Enhancing Your Beer Experience: Explore EBC Colors of Beer

Enhancing Your Beer Experience: Explore EBC Colors of Beer

EBC Color is a representation of the beer’s color, as intended by the craft brewer. In essence, the brewer is conveying the beer’s character to you through its color. However, EBC color goes beyond a simple description and adds subtle nuances to the message.

How does your “Red” beer compare to other reds? This is where the EBC Color value comes in. It takes you through a detailed process of measurements and calculations. For those who are not fond of math, there are charts available to help you develop your intuition.

What Does EBC Measure?

In the context of beer, EBC is a standard unit for measuring color. It represents how visually appealing your brewed or purchased beer looks.

EBC measures the changes in light properties before and after passing through the beer being tested. In this case, it refers to your favorite beer or homebrew.

ACE 3 Vessels Brewhouse 15HL/1500L

How Is EBC Calculated?

If you want to calculate the visual impact of your brew, here’s the math:

If you happen to have a spectrophotometer and understand the scientific method:

EBC = 25 times the Dilution Factor of the sample, multiplied by the Absorbance of light at 430 nanometers, in a 1 cm vial.

EBC = 25 x D x A430

There are also additional calculations for hazy beers and very dark beers, but they might be too complex.

If you have no idea what a spectrophotometer is, here’s a helpful tip:

You can first estimate the color using the Standard Reference Method (SRM) based on Malt Color Units.

Convert the SRM to EBC using the following formula:

EBC to SRM Formula

Converting from EBC to SRM is as simple as doubling the SRM value. Doubling is a general rule of thumb, but if you want a more precise calculation, you can use 1.97 times the SRM:

EBC = 1.97 x SRM

How to Increase EBC in Beer

You can enhance the visual appeal of your beer by making the following adjustments:

Selecting Malts: There is extensive information available on grains that produce specific wort colors. Once you have chosen your base malt, you can add specialty grains to achieve the desired EBC value.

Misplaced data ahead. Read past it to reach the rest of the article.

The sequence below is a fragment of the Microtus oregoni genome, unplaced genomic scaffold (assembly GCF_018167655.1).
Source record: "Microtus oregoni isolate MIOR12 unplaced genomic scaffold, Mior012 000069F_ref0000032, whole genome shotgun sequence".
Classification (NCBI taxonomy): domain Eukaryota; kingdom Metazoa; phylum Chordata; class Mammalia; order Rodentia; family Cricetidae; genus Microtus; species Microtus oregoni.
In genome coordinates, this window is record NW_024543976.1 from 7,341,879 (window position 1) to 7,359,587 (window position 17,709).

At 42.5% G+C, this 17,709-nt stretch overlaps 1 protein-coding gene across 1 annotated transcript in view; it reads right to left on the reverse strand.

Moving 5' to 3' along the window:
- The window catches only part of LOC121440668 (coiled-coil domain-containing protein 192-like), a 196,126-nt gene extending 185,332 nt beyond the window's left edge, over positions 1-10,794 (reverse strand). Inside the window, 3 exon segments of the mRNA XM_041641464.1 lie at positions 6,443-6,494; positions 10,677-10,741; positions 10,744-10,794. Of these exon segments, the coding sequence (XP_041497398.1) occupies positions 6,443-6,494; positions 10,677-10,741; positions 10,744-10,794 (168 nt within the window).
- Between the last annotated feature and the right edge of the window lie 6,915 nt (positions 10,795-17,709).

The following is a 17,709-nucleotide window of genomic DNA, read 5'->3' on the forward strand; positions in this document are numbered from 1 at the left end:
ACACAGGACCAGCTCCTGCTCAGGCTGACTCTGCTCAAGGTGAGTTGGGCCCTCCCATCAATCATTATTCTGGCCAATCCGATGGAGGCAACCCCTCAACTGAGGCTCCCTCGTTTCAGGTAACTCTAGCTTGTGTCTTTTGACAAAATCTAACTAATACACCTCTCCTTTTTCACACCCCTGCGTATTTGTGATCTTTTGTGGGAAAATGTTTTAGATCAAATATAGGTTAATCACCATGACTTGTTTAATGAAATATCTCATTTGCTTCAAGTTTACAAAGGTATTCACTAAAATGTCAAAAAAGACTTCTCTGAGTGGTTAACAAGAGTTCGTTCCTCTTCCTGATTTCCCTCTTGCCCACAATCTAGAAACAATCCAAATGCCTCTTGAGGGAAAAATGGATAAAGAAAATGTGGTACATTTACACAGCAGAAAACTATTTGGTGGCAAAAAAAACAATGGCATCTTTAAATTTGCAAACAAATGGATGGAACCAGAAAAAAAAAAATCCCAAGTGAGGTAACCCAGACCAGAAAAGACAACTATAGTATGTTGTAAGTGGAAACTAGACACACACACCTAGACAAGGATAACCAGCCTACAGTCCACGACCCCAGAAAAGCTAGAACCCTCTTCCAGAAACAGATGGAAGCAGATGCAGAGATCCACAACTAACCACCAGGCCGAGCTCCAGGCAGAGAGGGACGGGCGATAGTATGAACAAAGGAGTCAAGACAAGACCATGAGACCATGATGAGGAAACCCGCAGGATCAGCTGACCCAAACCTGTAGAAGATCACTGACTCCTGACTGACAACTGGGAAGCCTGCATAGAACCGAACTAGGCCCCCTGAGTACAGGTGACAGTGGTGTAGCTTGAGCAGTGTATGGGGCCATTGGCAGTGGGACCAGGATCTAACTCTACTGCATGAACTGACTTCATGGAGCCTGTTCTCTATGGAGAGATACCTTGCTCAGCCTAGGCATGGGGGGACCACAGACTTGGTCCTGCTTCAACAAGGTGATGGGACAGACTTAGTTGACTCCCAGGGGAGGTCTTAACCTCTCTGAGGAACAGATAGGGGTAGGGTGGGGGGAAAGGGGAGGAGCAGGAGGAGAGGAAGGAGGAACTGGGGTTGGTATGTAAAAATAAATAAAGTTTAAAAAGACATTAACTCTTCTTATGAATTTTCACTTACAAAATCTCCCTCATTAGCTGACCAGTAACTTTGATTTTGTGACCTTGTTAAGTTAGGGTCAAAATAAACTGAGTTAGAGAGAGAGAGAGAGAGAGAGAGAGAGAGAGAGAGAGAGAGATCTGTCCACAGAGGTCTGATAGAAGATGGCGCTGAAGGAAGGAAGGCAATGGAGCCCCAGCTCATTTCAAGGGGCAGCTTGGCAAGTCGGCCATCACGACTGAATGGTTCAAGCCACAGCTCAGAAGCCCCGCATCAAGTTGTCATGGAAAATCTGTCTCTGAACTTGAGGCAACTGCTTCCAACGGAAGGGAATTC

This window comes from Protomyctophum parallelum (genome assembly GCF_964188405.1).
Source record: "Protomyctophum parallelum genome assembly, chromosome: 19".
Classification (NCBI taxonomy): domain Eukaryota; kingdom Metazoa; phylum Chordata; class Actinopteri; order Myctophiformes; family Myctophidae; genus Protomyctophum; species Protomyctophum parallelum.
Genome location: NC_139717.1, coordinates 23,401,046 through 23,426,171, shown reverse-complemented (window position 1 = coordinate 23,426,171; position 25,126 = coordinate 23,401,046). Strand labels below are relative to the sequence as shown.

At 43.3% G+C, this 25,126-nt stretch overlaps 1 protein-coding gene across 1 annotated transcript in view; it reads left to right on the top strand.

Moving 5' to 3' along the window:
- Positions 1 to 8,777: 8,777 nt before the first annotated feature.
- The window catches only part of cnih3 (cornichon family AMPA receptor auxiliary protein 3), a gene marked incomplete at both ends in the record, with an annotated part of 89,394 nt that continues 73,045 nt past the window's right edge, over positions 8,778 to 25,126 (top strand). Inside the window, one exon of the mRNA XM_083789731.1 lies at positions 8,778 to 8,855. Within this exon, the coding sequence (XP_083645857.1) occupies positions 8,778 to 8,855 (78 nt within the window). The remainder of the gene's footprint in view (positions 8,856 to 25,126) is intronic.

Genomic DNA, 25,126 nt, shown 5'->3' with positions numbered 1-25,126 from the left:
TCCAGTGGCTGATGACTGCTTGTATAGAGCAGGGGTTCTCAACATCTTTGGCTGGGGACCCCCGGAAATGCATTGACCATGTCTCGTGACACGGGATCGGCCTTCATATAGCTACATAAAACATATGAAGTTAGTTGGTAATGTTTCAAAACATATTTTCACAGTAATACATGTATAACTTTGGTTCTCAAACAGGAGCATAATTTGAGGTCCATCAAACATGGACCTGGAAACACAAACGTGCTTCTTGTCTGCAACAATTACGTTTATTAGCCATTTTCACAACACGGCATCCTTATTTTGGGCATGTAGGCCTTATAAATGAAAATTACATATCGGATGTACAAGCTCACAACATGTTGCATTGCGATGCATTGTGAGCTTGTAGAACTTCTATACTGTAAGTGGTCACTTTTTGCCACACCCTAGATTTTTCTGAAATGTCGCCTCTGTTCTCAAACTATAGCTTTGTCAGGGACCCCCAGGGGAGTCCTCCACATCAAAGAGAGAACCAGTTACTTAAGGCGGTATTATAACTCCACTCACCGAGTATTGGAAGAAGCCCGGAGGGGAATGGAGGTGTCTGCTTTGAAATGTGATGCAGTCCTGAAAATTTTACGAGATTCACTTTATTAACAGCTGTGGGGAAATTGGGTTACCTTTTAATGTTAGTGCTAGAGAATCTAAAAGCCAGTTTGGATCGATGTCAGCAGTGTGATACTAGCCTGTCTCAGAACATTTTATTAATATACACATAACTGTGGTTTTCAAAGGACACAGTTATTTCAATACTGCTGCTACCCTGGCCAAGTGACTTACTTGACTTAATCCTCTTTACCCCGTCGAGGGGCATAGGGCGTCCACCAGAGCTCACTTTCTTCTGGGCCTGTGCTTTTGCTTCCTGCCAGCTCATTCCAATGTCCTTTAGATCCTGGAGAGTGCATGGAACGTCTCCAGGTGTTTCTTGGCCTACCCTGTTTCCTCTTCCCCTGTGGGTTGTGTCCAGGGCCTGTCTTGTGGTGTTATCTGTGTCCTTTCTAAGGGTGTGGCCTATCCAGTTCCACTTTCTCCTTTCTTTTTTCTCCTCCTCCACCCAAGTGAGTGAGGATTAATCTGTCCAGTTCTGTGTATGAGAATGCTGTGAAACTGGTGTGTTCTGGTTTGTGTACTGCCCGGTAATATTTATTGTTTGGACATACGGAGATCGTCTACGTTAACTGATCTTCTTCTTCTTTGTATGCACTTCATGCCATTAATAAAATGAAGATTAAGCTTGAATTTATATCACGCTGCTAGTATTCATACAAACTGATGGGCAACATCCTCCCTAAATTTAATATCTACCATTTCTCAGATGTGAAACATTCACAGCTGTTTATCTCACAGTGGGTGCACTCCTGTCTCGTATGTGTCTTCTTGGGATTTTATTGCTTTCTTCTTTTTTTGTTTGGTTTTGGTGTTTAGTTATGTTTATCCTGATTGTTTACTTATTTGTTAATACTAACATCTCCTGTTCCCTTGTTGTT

Roasting: Roast the malts to your desired shade. Predicting the outcome is not an exact science, so experiment with different batches.

Regulating pH levels: Maintain your water’s pH level to prevent color loss at low pH levels. You can add calcium carbonate to maintain the target pH.

Brewing: Longer brewing times enhance the Maillard browning effect, which adds characteristic flavors found in golden bread crusts or seared steaks.

Fermenting: The yeast used during fermentation can also influence the beer’s color. Choose a yeast strain that aligns with your desired outcome.

Aging: The type of vessel used for aging your beer will impact its color. Consider using charred wood barrels, for example.

EBC Beer Chart

Below is a beer chart displaying EBC values and sample beers. Note that each beer has its own color range and can vary significantly.




3.9 to 6.0

StrawPilseners, Weissbier or Weizen

6.0 to 8.0

YellowCzech Pilseners, English Blonde Ales

10.0 to 12.0

GoldWhite IPAs, Belgian IPAs

12.0 TO 18.0

AmberEnglish Barleywine, Irish Red Ale.

20.0 to 28.0

Deep AmberCalifornia Common, Vienna Lager

28.0 to 34.0

CopperRoggenbier, Dunkelweizen

34.0 to 36.0

Deep CopperBaltic Porters, Schwarzbier


BrownSouthern English Brown Ales, Brown Porters


Dark BrownRobust Porters, Dry Stouts


Very Dark BrownAmerican Stouts, Russian Imperial Stouts


BlackDarker shades of Stouts

What Can Go Wrong with Using Instruments?

There are several ways your readings can go wrong, as the process is extremely sensitive. Dark beers and cloudy beers require additional calculation adjustments. Adding fruit juice to your drink can also affect color subtleties. Additionally, make sure to clean your containers thoroughly, as dirt can affect the accuracy of your readings.

On a personal note, investing in color measuring instruments can be expensive, and you need some level of expertise to handle them. It is recommended that you rely on visual comparisons of well-documented beers until you have developed the necessary intuition and experience to take it to the next level.

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